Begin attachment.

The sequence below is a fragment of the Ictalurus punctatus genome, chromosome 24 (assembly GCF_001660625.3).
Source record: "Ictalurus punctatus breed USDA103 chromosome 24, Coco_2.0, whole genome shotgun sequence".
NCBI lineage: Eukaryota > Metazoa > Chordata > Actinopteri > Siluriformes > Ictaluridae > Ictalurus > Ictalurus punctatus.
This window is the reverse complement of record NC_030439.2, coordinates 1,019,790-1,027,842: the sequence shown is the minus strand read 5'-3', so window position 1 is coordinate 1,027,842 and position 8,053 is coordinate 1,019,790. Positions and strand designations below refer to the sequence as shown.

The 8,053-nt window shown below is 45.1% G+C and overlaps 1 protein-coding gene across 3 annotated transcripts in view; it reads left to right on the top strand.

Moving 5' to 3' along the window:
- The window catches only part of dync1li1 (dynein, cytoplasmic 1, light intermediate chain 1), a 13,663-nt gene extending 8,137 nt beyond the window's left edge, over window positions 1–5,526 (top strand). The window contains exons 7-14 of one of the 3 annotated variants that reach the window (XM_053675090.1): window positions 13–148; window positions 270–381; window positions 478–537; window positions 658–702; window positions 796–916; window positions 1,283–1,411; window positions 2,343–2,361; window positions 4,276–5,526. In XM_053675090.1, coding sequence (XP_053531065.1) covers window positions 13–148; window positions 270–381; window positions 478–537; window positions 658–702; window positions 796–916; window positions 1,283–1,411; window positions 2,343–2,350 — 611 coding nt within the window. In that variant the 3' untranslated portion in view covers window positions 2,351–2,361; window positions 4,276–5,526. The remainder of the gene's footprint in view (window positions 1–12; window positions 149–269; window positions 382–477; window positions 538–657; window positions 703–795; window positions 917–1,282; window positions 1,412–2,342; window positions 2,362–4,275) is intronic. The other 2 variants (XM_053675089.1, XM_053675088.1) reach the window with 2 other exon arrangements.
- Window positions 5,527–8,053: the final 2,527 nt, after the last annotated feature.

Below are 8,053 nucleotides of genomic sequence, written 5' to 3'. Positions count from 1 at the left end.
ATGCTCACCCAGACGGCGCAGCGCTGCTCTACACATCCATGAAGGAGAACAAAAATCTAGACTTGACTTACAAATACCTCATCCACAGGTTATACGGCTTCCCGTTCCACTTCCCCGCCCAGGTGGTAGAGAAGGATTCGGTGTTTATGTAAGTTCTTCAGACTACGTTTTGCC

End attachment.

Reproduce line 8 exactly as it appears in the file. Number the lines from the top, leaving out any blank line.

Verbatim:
- Window positions 5,527–8,053: the final 2,527 nt, after the last annotated feature.